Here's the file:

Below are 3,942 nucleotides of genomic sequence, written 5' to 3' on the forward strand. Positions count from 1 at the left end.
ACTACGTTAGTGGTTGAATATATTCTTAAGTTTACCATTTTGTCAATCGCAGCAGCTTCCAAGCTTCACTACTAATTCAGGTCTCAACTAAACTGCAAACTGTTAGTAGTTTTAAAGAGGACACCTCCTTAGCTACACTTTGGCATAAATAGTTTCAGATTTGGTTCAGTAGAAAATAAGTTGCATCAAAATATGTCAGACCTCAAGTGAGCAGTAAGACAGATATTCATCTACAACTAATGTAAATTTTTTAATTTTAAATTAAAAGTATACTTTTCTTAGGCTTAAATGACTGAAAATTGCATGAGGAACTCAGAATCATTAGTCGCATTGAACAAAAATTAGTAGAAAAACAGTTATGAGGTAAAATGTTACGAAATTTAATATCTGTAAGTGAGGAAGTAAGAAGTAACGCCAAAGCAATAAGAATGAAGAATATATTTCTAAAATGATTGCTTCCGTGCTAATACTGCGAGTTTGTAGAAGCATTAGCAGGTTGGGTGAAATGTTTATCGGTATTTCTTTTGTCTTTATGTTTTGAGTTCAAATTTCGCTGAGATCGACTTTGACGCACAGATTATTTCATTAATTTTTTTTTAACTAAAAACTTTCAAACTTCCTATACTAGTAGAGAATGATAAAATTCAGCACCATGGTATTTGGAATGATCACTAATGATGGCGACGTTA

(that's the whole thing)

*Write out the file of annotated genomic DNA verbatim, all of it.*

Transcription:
Below are 3,942 nucleotides of genomic sequence, written 5' to 3' on the forward strand. Positions count from 1 at the left end.
ACTACGTTAGTGGTTGAATATATTCTTAAGTTTACCATTTTGTCAATCGCAGCAGCTTCCAAGCTTCACTACTAATTCAGGTCTCAACTAAACTGCAAACTGTTAGTAGTTTTAAAGAGGACACCTCCTTAGCTACACTTTGGCATAAATAGTTTCAGATTTGGTTCAGTAGAAAATAAGTTGCATCAAAATATGTCAGACCTCAAGTGAGCAGTAAGACAGATATTCATCTACAACTAATGTAAATTTTTTAATTTTAAATTAAAAGTATACTTTTCTTAGGCTTAAATGACTGAAAATTGCATGAGGAACTCAGAATCATTAGTCGCATTGAACAAAAATTAGTAGAAAAACAGTTATGAGGTAAAATGTTACGAAATTTAATATCTGTAAGTGAGGAAGTAAGAAGTAACGCCAAAGCAATAAGAATGAAGAATATATTTCTAAAATGATTGCTTCCGTGCTAATACTGCGAGTTTGTAGAAGCATTAGCAGGTTGGGTGAAATGTTTATCGGTATTTCTTTTGTCTTTATGTTTTGAGTTCAAATTTCGCTGAGATCGACTTTGACGCACAGATTATTTCATTAATTTTTTTTTAACTAAAAACTTTCAAACTTCCTATACTAGTAGAGAATGATAAAATTCAGCACCATGGTATTTGGAATGATCACTAATGATGGCGACGTTA